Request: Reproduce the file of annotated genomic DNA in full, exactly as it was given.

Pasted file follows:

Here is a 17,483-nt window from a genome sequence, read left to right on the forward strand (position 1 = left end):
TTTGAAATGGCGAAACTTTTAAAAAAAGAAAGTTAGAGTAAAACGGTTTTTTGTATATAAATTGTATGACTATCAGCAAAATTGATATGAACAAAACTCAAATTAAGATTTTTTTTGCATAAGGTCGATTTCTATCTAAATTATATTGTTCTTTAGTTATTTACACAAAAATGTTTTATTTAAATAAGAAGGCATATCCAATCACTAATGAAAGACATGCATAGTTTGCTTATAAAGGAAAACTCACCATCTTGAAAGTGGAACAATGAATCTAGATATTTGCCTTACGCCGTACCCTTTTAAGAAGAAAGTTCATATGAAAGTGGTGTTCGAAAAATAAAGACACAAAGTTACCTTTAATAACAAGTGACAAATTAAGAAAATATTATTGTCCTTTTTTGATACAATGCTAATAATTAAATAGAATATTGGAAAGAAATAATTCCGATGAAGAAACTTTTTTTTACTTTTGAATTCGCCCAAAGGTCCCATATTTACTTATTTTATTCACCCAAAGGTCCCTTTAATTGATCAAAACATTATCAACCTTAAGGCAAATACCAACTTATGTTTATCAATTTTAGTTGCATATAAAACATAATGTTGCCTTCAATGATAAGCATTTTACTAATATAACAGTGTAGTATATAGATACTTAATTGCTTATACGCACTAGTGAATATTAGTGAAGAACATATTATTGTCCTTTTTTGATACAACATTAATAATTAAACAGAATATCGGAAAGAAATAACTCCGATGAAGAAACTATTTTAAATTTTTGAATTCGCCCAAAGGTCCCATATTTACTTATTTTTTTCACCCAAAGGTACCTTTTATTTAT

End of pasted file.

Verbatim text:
Here is a 17,483-nt window from a genome sequence, read left to right on the forward strand (position 1 = left end):
TTTGAAATGGCGAAACTTTTAAAAAAAGAAAGTTAGAGTAAAACGGTTTTTTGTATATAAATTGTATGACTATCAGCAAAATTGATATGAACAAAACTCAAATTAAGATTTTTTTTGCATAAGGTCGATTTCTATCTAAATTATATTGTTCTTTAGTTATTTACACAAAAATGTTTTATTTAAATAAGAAGGCATATCCAATCACTAATGAAAGACATGCATAGTTTGCTTATAAAGGAAAACTCACCATCTTGAAAGTGGAACAATGAATCTAGATATTTGCCTTACGCCGTACCCTTTTAAGAAGAAAGTTCATATGAAAGTGGTGTTCGAAAAATAAAGACACAAAGTTACCTTTAATAACAAGTGACAAATTAAGAAAATATTATTGTCCTTTTTTGATACAATGCTAATAATTAAATAGAATATTGGAAAGAAATAATTCCGATGAAGAAACTTTTTTTTACTTTTGAATTCGCCCAAAGGTCCCATATTTACTTATTTTATTCACCCAAAGGTCCCTTTAATTGATCAAAACATTATCAACCTTAAGGCAAATACCAACTTATGTTTATCAATTTTAGTTGCATATAAAACATAATGTTGCCTTCAATGATAAGCATTTTACTAATATAACAGTGTAGTATATAGATACTTAATTGCTTATACGCACTAGTGAATATTAGTGAAGAACATATTATTGTCCTTTTTTGATACAACATTAATAATTAAACAGAATATCGGAAAGAAATAACTCCGATGAAGAAACTATTTTAAATTTTTGAATTCGCCCAAAGGTCCCATATTTACTTATTTTTTTCACCCAAAGGTACCTTTTATTTAT